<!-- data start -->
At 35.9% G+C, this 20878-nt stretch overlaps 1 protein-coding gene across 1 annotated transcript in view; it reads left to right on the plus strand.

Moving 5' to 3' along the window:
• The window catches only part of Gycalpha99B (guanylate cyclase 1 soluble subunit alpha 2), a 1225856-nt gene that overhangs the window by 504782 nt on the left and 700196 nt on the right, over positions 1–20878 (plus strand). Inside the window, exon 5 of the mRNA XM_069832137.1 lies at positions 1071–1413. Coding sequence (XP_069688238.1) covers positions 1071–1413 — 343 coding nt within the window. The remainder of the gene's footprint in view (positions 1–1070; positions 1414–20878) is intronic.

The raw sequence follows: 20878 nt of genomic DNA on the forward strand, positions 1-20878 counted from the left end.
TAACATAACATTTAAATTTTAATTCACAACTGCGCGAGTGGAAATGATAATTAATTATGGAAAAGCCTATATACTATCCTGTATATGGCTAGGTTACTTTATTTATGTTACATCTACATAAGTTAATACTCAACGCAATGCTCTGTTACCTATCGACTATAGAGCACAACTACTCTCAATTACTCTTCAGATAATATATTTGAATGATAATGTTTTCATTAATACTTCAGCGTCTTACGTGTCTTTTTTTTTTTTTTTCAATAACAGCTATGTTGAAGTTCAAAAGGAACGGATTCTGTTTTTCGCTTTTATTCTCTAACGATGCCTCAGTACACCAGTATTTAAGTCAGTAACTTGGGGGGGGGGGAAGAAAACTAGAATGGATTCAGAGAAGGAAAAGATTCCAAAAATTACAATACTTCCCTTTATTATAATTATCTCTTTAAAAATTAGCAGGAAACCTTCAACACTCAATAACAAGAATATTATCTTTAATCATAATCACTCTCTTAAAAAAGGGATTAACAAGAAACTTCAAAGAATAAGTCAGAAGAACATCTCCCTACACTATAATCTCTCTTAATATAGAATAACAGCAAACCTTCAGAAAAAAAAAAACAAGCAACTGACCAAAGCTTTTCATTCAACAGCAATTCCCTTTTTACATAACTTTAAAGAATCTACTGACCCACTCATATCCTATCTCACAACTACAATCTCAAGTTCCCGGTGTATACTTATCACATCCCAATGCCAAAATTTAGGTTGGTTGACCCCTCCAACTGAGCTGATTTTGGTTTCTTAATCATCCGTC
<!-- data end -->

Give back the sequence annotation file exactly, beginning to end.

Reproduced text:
At 35.9% G+C, this 20878-nt stretch overlaps 1 protein-coding gene across 1 annotated transcript in view; it reads left to right on the plus strand.

Moving 5' to 3' along the window:
• The window catches only part of Gycalpha99B (guanylate cyclase 1 soluble subunit alpha 2), a 1225856-nt gene that overhangs the window by 504782 nt on the left and 700196 nt on the right, over positions 1–20878 (plus strand). Inside the window, exon 5 of the mRNA XM_069832137.1 lies at positions 1071–1413. Coding sequence (XP_069688238.1) covers positions 1071–1413 — 343 coding nt within the window. The remainder of the gene's footprint in view (positions 1–1070; positions 1414–20878) is intronic.

The raw sequence follows: 20878 nt of genomic DNA on the forward strand, positions 1-20878 counted from the left end.
TAACATAACATTTAAATTTTAATTCACAACTGCGCGAGTGGAAATGATAATTAATTATGGAAAAGCCTATATACTATCCTGTATATGGCTAGGTTACTTTATTTATGTTACATCTACATAAGTTAATACTCAACGCAATGCTCTGTTACCTATCGACTATAGAGCACAACTACTCTCAATTACTCTTCAGATAATATATTTGAATGATAATGTTTTCATTAATACTTCAGCGTCTTACGTGTCTTTTTTTTTTTTTTTCAATAACAGCTATGTTGAAGTTCAAAAGGAACGGATTCTGTTTTTCGCTTTTATTCTCTAACGATGCCTCAGTACACCAGTATTTAAGTCAGTAACTTGGGGGGGGGGGAAGAAAACTAGAATGGATTCAGAGAAGGAAAAGATTCCAAAAATTACAATACTTCCCTTTATTATAATTATCTCTTTAAAAATTAGCAGGAAACCTTCAACACTCAATAACAAGAATATTATCTTTAATCATAATCACTCTCTTAAAAAAGGGATTAACAAGAAACTTCAAAGAATAAGTCAGAAGAACATCTCCCTACACTATAATCTCTCTTAATATAGAATAACAGCAAACCTTCAGAAAAAAAAAAACAAGCAACTGACCAAAGCTTTTCATTCAACAGCAATTCCCTTTTTACATAACTTTAAAGAATCTACTGACCCACTCATATCCTATCTCACAACTACAATCTCAAGTTCCCGGTGTATACTTATCACATCCCAATGCCAAAATTTAGGTTGGTTGACCCCTCCAACTGAGCTGATTTTGGTTTCTTAATCATCCGTC